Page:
Global coverage of cetacean line-transect surveys: status quo, data gaps and future challenges

Kristin Kaschner, Nicola Jane Quick, Rebecca Lucy Jewell, Robert Williams, Catriona M Harris

Research output: Contribution to journalArticlepeer-review

72 Citations (Scopus)
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Abstract

Knowledge of abundance, trends and distribution of cetacean populations is needed to inform marine conservation efforts, ecosystem models and spatial planning. We compiled a geo-spatial database of published data on cetacean abundance from dedicated visual line-transect surveys and encoded >1100 abundance estimates for 47 species from 430 surveys conducted worldwide from 1975-2005. Our subsequent analyses revealed large spatial, temporal and taxonomic variability and gaps in survey coverage. With the exception of Antarctic waters, survey coverage was biased toward the northern hemisphere, especially US and northern European waters. Overall, <25% of the world’s ocean surface was surveyed and only 6% had been covered frequently enough (≥ 5 times) to allow trend estimation. Almost half the global survey effort, defined as total area (km2) covered by all survey study areas across time, was concentrated in the Eastern Tropical Pacific (ETP). Neither the number of surveys conducted nor the survey effort had increased in recent years. Across species, an average of 10% of a species’ predicted range had been covered by at least one survey, but there was considerable variation among species. With the exception of three delphinid species, <1% of all species’ ranges had been covered frequently enough for trend analysis. We use a data-rich species, sperm whale, as an example to illustrate the challenges of using available data from line-transect surveys for the detection of trends or for spatial planning. Finally, we propose and contrast several field and analytical methods to fill in data gaps to improve future cetacean conservation management efforts.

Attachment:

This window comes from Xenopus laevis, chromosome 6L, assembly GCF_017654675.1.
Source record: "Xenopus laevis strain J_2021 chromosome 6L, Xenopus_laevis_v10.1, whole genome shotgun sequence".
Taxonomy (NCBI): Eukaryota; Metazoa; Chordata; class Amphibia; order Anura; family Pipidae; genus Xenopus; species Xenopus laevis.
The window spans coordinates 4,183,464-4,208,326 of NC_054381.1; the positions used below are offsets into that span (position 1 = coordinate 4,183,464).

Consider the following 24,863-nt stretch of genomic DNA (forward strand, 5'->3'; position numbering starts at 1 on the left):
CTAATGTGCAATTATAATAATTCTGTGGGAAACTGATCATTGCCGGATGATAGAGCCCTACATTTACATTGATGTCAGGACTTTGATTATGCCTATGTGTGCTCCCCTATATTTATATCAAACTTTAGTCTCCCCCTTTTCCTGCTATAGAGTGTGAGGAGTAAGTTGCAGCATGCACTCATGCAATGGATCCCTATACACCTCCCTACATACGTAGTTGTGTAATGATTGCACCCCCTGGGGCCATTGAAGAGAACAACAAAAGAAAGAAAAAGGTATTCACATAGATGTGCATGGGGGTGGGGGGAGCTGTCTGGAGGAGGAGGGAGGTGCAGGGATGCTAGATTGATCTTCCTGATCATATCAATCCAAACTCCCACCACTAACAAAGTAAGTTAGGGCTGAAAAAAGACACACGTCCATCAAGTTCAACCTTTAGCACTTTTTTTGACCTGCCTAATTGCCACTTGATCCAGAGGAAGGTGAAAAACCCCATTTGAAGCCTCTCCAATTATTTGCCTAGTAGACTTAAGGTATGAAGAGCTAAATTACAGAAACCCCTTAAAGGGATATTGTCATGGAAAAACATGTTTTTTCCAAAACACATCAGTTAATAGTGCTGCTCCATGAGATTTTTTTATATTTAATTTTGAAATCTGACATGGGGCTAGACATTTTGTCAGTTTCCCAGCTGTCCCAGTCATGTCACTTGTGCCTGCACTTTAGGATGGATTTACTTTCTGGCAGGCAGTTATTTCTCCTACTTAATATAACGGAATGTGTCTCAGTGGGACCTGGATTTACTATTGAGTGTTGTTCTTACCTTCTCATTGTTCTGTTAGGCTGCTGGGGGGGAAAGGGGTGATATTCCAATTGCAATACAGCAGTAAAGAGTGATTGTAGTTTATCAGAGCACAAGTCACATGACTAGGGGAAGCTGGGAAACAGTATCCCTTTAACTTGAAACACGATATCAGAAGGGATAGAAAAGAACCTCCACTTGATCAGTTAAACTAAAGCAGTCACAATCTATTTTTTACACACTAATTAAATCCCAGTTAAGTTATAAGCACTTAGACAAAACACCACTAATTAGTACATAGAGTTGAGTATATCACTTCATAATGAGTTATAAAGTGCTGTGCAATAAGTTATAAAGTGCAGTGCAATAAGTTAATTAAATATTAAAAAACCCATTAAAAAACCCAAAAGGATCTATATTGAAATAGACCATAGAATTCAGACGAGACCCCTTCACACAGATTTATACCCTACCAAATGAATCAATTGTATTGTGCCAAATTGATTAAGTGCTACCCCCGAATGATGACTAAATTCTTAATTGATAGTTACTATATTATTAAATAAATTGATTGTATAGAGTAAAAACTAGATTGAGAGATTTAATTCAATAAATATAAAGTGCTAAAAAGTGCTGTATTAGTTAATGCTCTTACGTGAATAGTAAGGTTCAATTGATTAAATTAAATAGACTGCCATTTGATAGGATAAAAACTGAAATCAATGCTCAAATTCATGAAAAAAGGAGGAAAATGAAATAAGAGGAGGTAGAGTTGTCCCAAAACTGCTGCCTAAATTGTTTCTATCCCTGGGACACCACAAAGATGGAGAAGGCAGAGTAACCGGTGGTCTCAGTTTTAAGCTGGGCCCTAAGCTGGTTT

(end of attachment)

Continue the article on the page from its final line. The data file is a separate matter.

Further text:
Original languageEnglish
Article numbere44075
JournalPLoS One
Volume7
Issue number9
DOIs
Publication statusPublished - 12 Sept 2012

Keywords

  • Abundance
  • Cetaceans
  • Data gaps
  • Visual line-transect surveys
  • Spatial planning
  • Trend analysis

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